Having enjoyed doing our top picks last year, my reading group decided to repeat the exercise this year. I’m assuming that, in the spirit of end-of-year lists, you might be interested to see the results, particularly as you will all know at least some of these books.
I’ll start, though, by listing what we read in the order we read them (with links to my reviews):
- An unnecessary woman, by Rabih Alameddine (novel, Lebanese-born American author, set in Beirut)
- The sympathizer, by Viet Thanh Nguyen (novel, Vietnamese-born American author)
- Terra nullius, by Claire G. Coleman (novel, indigenous Australian author)
- Helen Garner night (read any from Garner’s oeuvre): I read The Last days at Chez Nous and Two friends
- First person, by Richard Flanagan (novel, Australian author)
- The merry-go-round in the sea, by Randolph Stow (classic novel, Australian author)
- The life to come, by Michelle de Kretser (novel, Sri Lankan-born Australian author)
- Austerlitz, by WG Sebald (translated novel, German author)
- The choke, by Sofie Laguna (novel, Australian author)
- Howard’s End, by EM Forster (classic novel, English author)
- The immortal life of Henrietta Lacks, by Rebecca Skloot (non-fiction, American author)
We returned to our fiction roots this year. Last year four of our eleven books were non-fiction, but this year only one was (except that for our Helen Garner night there was, not surprisingly, a mix of fiction and non-fiction.) This re-balancing mirrors my own reading this year.
And now, the winners …
1. The choke, by Sofie Laguna (6 votes)
2. The immortal life of Henrietta Lacks, by Rebecca Skloot (5 votes)
3. The sympathizer, by Viet Thanh Nguyen; The merry-go-round in the sea, by Randolph Stow; and Austerlitz, by WG Sebald (4 votes each)
Highly commended: An unnecessary woman, by Rabih Alameddine (3 votes).
In other words, six of our eleven books received 26 of the 31 votes cast, which is similarly decisive to last year’s figures. It’s interesting, given that most books were liked
Of course, this is not a scientific survey. Votes were all given equal weight, even where people indicated an order of preference, and not everyone read every book, which means different people voted from different “pools”.
Anyhow, a reasonably varied lot. Of the five which shared the top three positions, we had two Aussies, two Americans (albeit one Vietnamese born), two women, one translated fiction, one classic and one non-fiction. No indigenous writer, though we did read one.
- The choke: Two of the comments focused on the naive narrator, one saying “rivetting read and clever use of naïve narrator”; and one referred to its emotional impact, saying “harrowing but brilliant and insightful.”
- The immortal life of Henrietta Lacks: The doctor in our midst said, simply, “every medico should read it”, while another member was more expansive, saying, “What a marvellous account of a scientific breakthrough, within the real challenges of black lives, and this family in particular. A nuanced account of a continuing ethical dilemma.”
- The sympathizer: Most of us commented on its offering a different, valuable, perspective on The Vietnam (or American) War. One member elaborated: “The bleak humor and cleverness of the writing showed why it won the Pulitzer, but it was the extraordinary character leading through a war and revolution that really made it something new and challenging.”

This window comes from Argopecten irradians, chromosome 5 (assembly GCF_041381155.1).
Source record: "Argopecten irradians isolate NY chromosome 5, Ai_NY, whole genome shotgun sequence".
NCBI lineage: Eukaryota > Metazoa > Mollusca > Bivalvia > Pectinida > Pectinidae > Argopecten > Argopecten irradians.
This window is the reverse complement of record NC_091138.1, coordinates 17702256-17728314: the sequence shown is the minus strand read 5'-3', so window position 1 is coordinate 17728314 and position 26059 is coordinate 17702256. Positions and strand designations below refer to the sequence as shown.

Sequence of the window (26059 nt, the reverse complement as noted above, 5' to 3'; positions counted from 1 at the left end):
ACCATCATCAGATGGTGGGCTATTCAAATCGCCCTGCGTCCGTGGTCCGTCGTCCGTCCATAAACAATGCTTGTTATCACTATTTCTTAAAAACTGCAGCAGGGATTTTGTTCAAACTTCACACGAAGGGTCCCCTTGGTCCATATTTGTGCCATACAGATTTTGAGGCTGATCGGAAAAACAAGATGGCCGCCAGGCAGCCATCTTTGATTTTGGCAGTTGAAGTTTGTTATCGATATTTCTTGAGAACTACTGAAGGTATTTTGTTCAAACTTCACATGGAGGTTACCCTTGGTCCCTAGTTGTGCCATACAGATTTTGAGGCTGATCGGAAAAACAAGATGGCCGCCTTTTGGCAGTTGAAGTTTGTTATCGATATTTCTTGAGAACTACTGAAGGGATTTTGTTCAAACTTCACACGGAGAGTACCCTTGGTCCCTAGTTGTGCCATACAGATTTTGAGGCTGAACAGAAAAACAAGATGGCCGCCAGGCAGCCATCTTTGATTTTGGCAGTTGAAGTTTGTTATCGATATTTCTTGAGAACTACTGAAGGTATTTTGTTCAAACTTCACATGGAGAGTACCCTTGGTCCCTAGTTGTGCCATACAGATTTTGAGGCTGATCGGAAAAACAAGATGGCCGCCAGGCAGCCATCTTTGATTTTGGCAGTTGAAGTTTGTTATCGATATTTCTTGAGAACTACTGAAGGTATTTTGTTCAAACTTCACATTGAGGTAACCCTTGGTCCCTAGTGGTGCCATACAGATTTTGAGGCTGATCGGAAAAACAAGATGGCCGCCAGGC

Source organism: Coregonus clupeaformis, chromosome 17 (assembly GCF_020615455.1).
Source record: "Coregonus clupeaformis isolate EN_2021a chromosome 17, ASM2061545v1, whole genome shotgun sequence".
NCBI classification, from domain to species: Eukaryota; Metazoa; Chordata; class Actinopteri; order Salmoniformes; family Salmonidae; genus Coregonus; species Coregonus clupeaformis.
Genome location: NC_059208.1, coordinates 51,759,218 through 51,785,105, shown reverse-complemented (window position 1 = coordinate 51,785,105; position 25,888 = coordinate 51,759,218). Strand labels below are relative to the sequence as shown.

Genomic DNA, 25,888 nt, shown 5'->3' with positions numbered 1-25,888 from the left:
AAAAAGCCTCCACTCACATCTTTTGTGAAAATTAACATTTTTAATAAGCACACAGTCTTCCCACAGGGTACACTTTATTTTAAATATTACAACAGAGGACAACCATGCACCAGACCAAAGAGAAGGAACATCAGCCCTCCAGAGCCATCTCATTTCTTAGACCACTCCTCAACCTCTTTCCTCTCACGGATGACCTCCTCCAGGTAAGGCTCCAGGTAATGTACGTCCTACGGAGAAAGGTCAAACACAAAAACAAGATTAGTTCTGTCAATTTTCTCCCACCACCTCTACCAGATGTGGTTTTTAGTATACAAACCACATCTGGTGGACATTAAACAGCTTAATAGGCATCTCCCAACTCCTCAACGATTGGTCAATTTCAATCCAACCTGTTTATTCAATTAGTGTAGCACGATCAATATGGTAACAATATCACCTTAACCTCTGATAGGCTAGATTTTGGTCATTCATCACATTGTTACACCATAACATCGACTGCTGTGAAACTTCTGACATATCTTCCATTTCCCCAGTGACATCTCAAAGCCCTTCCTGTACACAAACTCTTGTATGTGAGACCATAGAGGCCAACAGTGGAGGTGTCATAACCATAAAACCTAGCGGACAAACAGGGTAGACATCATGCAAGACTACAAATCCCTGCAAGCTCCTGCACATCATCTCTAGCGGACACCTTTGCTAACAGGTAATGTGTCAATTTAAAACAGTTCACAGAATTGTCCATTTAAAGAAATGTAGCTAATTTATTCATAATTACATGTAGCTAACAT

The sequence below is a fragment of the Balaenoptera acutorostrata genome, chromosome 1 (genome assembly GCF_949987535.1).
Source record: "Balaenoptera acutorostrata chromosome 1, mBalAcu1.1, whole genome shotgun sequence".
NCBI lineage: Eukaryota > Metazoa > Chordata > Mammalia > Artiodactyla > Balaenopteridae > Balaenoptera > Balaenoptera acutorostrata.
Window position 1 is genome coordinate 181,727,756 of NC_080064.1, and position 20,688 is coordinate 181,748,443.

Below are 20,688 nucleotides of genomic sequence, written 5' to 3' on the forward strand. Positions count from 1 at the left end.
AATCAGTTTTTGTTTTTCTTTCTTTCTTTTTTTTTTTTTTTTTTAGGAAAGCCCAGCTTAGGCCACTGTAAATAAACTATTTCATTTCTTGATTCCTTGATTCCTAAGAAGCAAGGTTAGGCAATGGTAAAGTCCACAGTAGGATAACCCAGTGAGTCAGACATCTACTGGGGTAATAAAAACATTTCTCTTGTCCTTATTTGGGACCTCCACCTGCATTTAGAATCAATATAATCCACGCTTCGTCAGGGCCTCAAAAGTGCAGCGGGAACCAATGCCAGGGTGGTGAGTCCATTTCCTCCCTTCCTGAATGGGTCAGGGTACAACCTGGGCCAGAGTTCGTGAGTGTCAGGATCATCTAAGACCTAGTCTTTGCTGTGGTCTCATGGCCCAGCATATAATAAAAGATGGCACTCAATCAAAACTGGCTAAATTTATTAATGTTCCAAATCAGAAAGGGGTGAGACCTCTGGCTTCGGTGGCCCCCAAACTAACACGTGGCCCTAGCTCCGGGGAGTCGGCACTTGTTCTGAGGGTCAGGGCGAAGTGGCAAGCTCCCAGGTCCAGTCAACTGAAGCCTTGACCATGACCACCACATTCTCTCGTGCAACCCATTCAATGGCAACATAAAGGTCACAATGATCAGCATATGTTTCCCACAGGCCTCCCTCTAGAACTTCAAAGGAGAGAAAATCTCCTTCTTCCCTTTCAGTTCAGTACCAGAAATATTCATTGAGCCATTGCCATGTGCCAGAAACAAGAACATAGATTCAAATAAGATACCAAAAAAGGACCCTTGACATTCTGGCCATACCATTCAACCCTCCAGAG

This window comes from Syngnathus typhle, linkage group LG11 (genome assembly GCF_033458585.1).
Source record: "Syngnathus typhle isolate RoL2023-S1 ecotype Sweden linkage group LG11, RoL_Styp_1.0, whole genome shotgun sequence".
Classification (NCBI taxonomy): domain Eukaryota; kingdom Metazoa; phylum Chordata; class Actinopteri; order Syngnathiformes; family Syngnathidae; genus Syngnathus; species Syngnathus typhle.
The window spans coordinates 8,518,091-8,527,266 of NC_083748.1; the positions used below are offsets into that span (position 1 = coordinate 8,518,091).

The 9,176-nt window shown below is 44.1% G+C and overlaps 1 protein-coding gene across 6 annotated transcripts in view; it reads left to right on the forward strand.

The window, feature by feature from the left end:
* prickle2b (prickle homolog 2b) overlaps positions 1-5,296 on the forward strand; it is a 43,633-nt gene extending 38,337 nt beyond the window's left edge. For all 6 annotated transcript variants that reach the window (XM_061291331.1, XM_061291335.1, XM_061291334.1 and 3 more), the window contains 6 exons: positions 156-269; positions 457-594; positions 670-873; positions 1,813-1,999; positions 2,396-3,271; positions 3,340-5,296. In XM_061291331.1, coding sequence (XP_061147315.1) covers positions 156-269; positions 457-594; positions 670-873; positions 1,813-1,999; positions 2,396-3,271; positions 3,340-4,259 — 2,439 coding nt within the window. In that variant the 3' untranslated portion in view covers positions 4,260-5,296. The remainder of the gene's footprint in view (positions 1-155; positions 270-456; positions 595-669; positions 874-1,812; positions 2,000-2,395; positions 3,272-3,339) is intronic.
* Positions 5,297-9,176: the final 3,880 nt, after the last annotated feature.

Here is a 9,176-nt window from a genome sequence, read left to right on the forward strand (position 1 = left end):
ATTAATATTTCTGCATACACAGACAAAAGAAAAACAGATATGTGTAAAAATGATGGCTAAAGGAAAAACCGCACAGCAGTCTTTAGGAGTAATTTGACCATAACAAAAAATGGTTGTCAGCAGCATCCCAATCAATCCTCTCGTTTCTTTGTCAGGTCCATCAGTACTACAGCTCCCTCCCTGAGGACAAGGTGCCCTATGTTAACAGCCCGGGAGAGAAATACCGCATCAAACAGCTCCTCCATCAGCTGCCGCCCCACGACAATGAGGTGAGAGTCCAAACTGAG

- The merry-go-round-in-the-sea: The two commenters said “Sophisticated, layered autobiographical novel; lovely, involving descriptions of rural Australian life; beautifully developed complex characters; humour” and “So glad to have read this superb Australian author, whose depiction of landscape, and his torn relationship with Australia and his family was truly beautiful.” Couldn’t have said it better myself.
- Austerlitz: Both commenters noted the “dense writing” with one adding that it was “a great feat of imagination” and the other referring to its “amazingly sustained mesmeric tone.”
If you are interested in our schedule for next year, I have already posted that in my most recent My Literary Week post.
And a bonus!
A good friend of mine – we met over 40 years ago in library school – has just told me her reading group’s Top Picks for the year. She’s happy for me to share them – so we’ll start with the books her group read this year:
- The dry, by Jane Harper (novel, Australian author)
- The good life by Hugh Mackay (non-fiction, Australian author)
- The rules of backyard cricket, by Jock Serong (novel, Australian author)
- And the mountains echoed, by Khaled Hasseini (novel, Afghan-born American author)
- The rip, by Robert Drewe (short story collection, Australian author)
- Lincoln in the Bardo, by George Saunders (novel, American author)
- The good people, by Hannah Kent (novel, Australian author)
- The light between the oceans, by M L Stedman (novel, Australian author)
- Warlight, by Michael Ondaatje (novel, Sri Lankan-born Canadian writer)
- The shepherd’s hut, by Tim Winton (novel, Australian author)
It’s amazing isn’t it, how two reading groups comprising women of a similar age living in the same region, end up reading completely different books! So many books, I suppose.
- The shepherd’s hut, by Tim Winton
- Warlight, by Michael Ondaatje
- The rules of backyard cricket, by Jock Serong
So, all fiction, all male, two Aussies, and none read by my group! But, all worthy books for reading groups, and all books I’d very happily read. Just saying – in case your group is looking around for books to read!
If you are in a reading group – face-to-face or online – would you care to share your 2018 highlights?